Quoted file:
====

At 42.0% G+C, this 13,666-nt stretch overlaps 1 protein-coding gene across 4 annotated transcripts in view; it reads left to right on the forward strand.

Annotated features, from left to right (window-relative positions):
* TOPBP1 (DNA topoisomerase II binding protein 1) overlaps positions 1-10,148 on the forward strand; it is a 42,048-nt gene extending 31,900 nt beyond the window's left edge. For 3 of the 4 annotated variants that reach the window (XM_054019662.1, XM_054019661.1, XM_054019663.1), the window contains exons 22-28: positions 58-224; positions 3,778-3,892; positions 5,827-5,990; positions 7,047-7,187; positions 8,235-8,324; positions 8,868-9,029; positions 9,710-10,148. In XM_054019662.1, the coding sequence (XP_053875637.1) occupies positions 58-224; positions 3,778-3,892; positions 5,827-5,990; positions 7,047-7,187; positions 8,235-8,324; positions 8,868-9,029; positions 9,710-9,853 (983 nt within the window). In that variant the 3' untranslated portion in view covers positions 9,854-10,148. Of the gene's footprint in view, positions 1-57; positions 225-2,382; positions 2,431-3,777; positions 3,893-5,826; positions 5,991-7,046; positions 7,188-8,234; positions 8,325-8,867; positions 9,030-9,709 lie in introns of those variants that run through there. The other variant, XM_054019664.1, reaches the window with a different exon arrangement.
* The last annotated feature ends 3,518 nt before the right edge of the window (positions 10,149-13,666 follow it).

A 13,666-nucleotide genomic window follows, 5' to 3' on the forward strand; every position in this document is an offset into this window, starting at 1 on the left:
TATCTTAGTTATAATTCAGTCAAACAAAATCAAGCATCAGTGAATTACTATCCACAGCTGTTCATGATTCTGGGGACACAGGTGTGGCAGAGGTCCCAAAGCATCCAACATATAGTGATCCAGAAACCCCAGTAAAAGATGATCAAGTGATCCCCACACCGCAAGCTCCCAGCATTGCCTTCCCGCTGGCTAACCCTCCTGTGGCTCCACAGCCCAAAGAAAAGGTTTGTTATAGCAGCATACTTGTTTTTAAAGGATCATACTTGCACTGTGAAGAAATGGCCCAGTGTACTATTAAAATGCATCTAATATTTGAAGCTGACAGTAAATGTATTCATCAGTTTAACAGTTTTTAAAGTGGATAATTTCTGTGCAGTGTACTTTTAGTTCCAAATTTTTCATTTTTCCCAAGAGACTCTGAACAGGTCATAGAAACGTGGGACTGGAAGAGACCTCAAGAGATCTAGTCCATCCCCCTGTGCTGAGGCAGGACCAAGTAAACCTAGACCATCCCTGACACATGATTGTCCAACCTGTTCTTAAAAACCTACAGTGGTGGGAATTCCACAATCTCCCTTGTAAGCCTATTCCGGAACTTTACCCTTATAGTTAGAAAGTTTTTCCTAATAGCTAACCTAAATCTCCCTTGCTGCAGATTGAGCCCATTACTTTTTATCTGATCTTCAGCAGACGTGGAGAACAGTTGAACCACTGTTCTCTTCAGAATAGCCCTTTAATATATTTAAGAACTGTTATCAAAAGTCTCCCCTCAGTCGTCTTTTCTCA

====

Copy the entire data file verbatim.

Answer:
At 42.0% G+C, this 13,666-nt stretch overlaps 1 protein-coding gene across 4 annotated transcripts in view; it reads left to right on the forward strand.

Annotated features, from left to right (window-relative positions):
* TOPBP1 (DNA topoisomerase II binding protein 1) overlaps positions 1-10,148 on the forward strand; it is a 42,048-nt gene extending 31,900 nt beyond the window's left edge. For 3 of the 4 annotated variants that reach the window (XM_054019662.1, XM_054019661.1, XM_054019663.1), the window contains exons 22-28: positions 58-224; positions 3,778-3,892; positions 5,827-5,990; positions 7,047-7,187; positions 8,235-8,324; positions 8,868-9,029; positions 9,710-10,148. In XM_054019662.1, the coding sequence (XP_053875637.1) occupies positions 58-224; positions 3,778-3,892; positions 5,827-5,990; positions 7,047-7,187; positions 8,235-8,324; positions 8,868-9,029; positions 9,710-9,853 (983 nt within the window). In that variant the 3' untranslated portion in view covers positions 9,854-10,148. Of the gene's footprint in view, positions 1-57; positions 225-2,382; positions 2,431-3,777; positions 3,893-5,826; positions 5,991-7,046; positions 7,188-8,234; positions 8,325-8,867; positions 9,030-9,709 lie in introns of those variants that run through there. The other variant, XM_054019664.1, reaches the window with a different exon arrangement.
* The last annotated feature ends 3,518 nt before the right edge of the window (positions 10,149-13,666 follow it).

A 13,666-nucleotide genomic window follows, 5' to 3' on the forward strand; every position in this document is an offset into this window, starting at 1 on the left:
TATCTTAGTTATAATTCAGTCAAACAAAATCAAGCATCAGTGAATTACTATCCACAGCTGTTCATGATTCTGGGGACACAGGTGTGGCAGAGGTCCCAAAGCATCCAACATATAGTGATCCAGAAACCCCAGTAAAAGATGATCAAGTGATCCCCACACCGCAAGCTCCCAGCATTGCCTTCCCGCTGGCTAACCCTCCTGTGGCTCCACAGCCCAAAGAAAAGGTTTGTTATAGCAGCATACTTGTTTTTAAAGGATCATACTTGCACTGTGAAGAAATGGCCCAGTGTACTATTAAAATGCATCTAATATTTGAAGCTGACAGTAAATGTATTCATCAGTTTAACAGTTTTTAAAGTGGATAATTTCTGTGCAGTGTACTTTTAGTTCCAAATTTTTCATTTTTCCCAAGAGACTCTGAACAGGTCATAGAAACGTGGGACTGGAAGAGACCTCAAGAGATCTAGTCCATCCCCCTGTGCTGAGGCAGGACCAAGTAAACCTAGACCATCCCTGACACATGATTGTCCAACCTGTTCTTAAAAACCTACAGTGGTGGGAATTCCACAATCTCCCTTGTAAGCCTATTCCGGAACTTTACCCTTATAGTTAGAAAGTTTTTCCTAATAGCTAACCTAAATCTCCCTTGCTGCAGATTGAGCCCATTACTTTTTATCTGATCTTCAGCAGACGTGGAGAACAGTTGAACCACTGTTCTCTTCAGAATAGCCCTTTAATATATTTAAGAACTGTTATCAAAAGTCTCCCCTCAGTCGTCTTTTCTCA